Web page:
Writing on Wednesday: Riding the Rejectivity Horse into the Next Town
This conversation really began last Wednesday, when I wrote:
I knew it was going to be difficult, and a lot of just butt-in-the-chair work to research which agents to query, find their web sites, and follow the submission instructions—often cutting and pasting writing samples into the email for those who refuse to open attachments. Sometimes this process can be fun, but sometimes it’s just draining. As I said last week, I had already received 10 rejections from the 29 agents I had queried. Almost all were personal rejection emails, giving sometimes specific, understandable reasons, and other times frustrating, vague reasons for not choosing to represent me and my novel, Cherry Bomb. Like this one:
Thank you for sending me these pages. While I loved your pitch, and your credentials are impressive, I had trouble with Mare’s voice and story; something about it didn’t feel authentic to me, and so I couldn’t engage with the narrative. Thank you for thinking of me for this project, and I wish you the best of luck.
The voice and story didn’t feel authentic. Ouch. Five plus years of writing and revising, working with several editors, pouring my heart and soul into this book and it “didn’t feel authentic”?
I had coffee with a writer friend yesterday and shared my frustration with her. She has read the novel and given me feedback during the final round of revisions, so she’s completely familiar with the story. I was validated by her reply that these agents just don’t “get it”—but how can I find one that does? The more we discussed the issue, the more my friend began to hone in on the story’s insistence that the reader suspend belief in certain places in order to embrace the plot. It’s not magical realism, but there is a strong thread of mysticism in the book. Given that—and the fact that the protagonist starts out at age 12 and is only 21 by the end of the book—my friend suggested I query agents who represent YA (Young Adult) fiction. I agreed, and so I spent several hours yesterday afternoon querying 10 agents, all of whom rep YA and most of whom also rep literary and upmarket fiction. I plan to continue the process with more agents today. I’m casting a wide net.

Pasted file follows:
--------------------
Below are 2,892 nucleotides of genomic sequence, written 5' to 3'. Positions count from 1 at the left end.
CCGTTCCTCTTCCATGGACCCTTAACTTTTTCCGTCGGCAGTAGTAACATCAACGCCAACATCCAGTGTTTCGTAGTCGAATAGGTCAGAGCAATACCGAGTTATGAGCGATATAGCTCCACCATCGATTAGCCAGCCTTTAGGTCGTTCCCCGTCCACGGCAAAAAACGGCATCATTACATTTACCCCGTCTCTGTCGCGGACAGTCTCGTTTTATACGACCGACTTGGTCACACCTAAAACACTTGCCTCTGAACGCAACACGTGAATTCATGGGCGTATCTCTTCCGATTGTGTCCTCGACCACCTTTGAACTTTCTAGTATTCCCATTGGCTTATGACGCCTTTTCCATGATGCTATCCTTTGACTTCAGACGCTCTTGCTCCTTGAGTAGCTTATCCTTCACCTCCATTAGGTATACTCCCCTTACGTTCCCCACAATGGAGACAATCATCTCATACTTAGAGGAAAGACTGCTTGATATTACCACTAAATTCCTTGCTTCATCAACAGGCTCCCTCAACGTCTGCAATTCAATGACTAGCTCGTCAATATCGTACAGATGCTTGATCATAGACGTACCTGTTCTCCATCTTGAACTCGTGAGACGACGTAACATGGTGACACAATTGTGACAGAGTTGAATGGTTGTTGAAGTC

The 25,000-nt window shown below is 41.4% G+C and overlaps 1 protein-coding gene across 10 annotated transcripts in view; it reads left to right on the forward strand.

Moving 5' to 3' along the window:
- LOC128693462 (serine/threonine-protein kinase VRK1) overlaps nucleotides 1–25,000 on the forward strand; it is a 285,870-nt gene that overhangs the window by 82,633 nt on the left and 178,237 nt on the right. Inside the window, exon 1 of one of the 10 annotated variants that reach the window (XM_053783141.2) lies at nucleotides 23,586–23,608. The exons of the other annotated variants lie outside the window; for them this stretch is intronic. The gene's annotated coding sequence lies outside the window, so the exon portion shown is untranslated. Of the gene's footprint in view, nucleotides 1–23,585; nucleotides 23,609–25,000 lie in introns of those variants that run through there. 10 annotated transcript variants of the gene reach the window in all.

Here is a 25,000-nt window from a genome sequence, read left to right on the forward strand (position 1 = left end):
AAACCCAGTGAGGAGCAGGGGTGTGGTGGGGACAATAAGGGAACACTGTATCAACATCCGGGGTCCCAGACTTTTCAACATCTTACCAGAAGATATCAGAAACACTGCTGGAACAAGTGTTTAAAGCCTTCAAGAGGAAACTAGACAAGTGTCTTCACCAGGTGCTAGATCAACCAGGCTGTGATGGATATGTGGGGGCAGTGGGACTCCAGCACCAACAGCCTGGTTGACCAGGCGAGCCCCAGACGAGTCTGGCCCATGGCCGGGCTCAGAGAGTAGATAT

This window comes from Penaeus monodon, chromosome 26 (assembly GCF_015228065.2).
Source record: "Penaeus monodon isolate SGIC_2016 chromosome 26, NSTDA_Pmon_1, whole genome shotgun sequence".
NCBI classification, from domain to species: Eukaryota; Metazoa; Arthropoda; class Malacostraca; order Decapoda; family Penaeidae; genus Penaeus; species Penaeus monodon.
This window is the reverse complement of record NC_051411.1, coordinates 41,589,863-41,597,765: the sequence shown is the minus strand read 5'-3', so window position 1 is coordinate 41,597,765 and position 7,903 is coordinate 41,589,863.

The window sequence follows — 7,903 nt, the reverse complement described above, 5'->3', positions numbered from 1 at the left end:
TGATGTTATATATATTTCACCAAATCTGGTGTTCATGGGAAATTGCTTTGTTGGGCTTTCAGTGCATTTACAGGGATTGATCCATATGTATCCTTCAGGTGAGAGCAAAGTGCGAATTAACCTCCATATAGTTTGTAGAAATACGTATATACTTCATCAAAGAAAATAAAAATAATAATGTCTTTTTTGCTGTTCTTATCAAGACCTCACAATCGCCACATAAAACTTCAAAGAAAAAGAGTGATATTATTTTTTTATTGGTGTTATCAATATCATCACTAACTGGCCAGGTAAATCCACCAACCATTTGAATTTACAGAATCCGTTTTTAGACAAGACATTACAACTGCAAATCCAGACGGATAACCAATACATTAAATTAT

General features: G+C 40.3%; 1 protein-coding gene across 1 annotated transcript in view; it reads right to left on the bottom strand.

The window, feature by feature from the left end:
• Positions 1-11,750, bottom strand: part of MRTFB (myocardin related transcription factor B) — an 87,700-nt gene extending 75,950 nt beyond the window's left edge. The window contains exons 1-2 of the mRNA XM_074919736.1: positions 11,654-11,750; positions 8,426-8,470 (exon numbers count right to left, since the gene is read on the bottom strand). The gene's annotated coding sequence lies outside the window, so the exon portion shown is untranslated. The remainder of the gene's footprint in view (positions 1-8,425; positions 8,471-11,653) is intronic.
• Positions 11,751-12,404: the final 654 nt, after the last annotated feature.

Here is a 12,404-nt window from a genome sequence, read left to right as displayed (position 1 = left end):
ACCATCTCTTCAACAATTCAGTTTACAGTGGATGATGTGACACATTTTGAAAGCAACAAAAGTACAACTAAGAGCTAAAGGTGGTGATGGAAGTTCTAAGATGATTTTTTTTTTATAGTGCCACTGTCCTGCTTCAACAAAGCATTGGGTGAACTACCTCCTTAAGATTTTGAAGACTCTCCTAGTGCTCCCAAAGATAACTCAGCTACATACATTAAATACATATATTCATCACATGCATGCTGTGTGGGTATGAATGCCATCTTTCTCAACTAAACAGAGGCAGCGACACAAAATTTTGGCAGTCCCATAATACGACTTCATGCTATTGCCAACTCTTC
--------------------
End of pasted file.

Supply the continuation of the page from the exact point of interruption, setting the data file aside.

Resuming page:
Of course this is so difficult, emotionally, and as I was licking my wounds this morning I read this quote from Harper Lee:
I would advise anyone who aspires to a writing career, that before developing his talent he would be wise to develop a thick hide.
Lee contributed those words to the September 1961 issue of Writer’s Digest, in response to a request sent to some top writers and editors from WD, asking “What advice would you offer a person who aspires to a writing career?” This quote was published again in the May/June 2016 issue of WD, in which I also found validation from literary agent Barbara Poelle, who was asked the following question in her column:
I’ve been getting a few rejections on my novel saying things like, ‘The narrative didn’t resonate,’ and ‘I couldn’t connect with the execution.’ What does that really mean?
Poelle’s answer began with this:
First, if you’re getting anything beyond a form rejection—which you are, as agents or editors have taken time to point out a resonance issue—then you are just riding the subjectivity horse into the next town. Keep querying! This sometimes simply means that one man’s Colour Me Good Benedict Cumberbatch is another man’s The Goldfinch.
Poelle went on to describe some structural issues that also could be contributing to the rejection letters, but I’m sure the person who submitted the question was more interested in Poelle’s first comments, because we need to believe in our own work before we can believe that someone out there will also embrace it.
And so here I go again today…. Continuing the querying process, riding that subjectivity horse into the next town….